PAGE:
I’ve recently turned a longtime dream into a reality: I’ve published a book of lesson plans for teachers who use Sin and Syntax in the classroom. This is something I have been working on since 2008. I kept adding to the lesson plans, teaching more workshops, expanding my dream, and imagining the day when I would stop tinkering, seriously edit them, find a copy editor, and put the materials into some more credible form than a Word document. This material is now an e-book.
About Constance Hale
Today I’m excited to announce that I’ve just turned a longtime dream into a reality: I’ve published a book of lesson plans for teachers who use Sin and Syntax in the classroom. Its 372 pages come with ideas for discussions, in-class exercises, homework assignments, handouts, answer keys, and even a big grammar test. There are readings galore, of my heterodox favorite passages (from Charlotte Brontë to Muhammad Ali!).
A colleague of mine recently shared this story: “This afternoon I was sitting in a doctor’s office reading a random article about Utah hot springs in whatever magazine was on the table, and belly laughing. I read the lede: ‘I was floating on my back, looking at the Wellsville Mountains in the distance and dissolving problems in water the precise temperature of inner peace,’ and I thought: Chris Colin.”
We who know Chris and his writing agreed: he has a distinctive (and funny) voice.
I recommend Sin and Syntax to my seniors and freshman honors English classes. And we used it in class to demonstrate the contrast between flat, dull writing and writing that makes use of a full range of techniques.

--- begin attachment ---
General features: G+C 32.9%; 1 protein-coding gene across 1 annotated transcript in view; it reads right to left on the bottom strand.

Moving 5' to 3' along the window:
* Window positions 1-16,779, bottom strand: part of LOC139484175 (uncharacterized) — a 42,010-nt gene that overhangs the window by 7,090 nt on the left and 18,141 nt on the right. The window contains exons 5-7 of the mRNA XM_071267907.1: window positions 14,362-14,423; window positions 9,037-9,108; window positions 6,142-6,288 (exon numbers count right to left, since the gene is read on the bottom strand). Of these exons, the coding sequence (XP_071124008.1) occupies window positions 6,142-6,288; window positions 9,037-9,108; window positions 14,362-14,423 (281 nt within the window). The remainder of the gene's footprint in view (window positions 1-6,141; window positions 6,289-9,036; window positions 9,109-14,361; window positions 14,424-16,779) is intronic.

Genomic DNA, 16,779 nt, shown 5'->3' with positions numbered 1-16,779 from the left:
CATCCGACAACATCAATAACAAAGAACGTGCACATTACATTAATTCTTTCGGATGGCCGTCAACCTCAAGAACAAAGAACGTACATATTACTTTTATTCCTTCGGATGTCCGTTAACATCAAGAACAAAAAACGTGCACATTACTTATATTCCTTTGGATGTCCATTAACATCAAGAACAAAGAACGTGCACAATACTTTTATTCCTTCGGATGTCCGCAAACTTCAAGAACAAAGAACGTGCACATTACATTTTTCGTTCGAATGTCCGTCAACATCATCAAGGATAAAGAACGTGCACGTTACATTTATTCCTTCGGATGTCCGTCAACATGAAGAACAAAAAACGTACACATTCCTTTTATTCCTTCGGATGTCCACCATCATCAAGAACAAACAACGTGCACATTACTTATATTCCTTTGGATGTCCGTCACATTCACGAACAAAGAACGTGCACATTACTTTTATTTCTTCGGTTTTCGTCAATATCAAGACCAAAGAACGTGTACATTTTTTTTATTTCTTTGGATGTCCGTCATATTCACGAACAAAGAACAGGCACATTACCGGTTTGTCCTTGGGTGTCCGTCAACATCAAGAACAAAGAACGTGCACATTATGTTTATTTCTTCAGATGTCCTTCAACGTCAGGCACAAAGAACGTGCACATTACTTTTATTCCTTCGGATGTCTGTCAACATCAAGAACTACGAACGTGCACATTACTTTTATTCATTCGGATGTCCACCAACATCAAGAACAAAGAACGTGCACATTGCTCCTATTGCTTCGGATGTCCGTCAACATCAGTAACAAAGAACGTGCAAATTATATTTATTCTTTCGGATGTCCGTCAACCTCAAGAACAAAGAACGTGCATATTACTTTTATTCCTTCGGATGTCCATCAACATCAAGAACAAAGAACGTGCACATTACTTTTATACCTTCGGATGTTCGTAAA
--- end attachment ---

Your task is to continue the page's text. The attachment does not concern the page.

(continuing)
I have used the exercises in “Constance Hale’s Lesson Plans for Teachers” as daily warm-ups. There’s one additional exercise I’ve developed that I’d like to share: I teach my students to identify Greek and Latin morphemes in English words throughout the year.
A friend and colleague recently shared an experience on social media that I, and many other professional writers, could relate to. When an aspiring writer approaches you for feedback or advice beyond what you have the capacity to give freely, how do you graciously decline?
On November 13, 2017, my friend and colleague Matthew Zapruder started a thread on Facebook seeking ideas for teaching poetry to kids. Matthew is not just a writer of most-memorable lines, but also the author of Why Poetry (Ecco, 2017) and a veteran teacher of verse—but not to elementary school students. His friends delivered in spades, brainstorming, sharing tips, and showing their own offbeat creativity. It all made for a bracing palaver about poetry.
Ernest Hemingway, I’ll bet, was not a fan of books on writing—or things like MFA programs. His advice to novelists was famously pithy: “Write hard and clear about what hurts.” But many of us find solace in the advice of others, and need inspiration when we get stuck.
A copy editor is only as good as her bookshelf, or bookmarks. Here are some basic books that every copy editor should have.
Who are copy editors and what do they do anyway? The short answer is that they are the secret heroes of publishing. They use a keen eye to spot grammatical errors and typos. In addition, a copy editor knows how to find and fix factual errors. The best copy editors also call attention to faulty logic, or holes in an article, or paragraphs in the wrong place. And the very best are sentence magicians, turning clunky collections of words into musical phrases.
Recently, one of my young cousins emailed me to ask about copy-editing resources. As the editor-in-chief of her high school newspaper, she had decided to institute a new step in the paper’s editing process. My many emails exchanges with her made me realize that while I’ve blogged about literary style and good editing in the past, this little-understood and vastly under-appreciated part of the publishing process deserves some attention.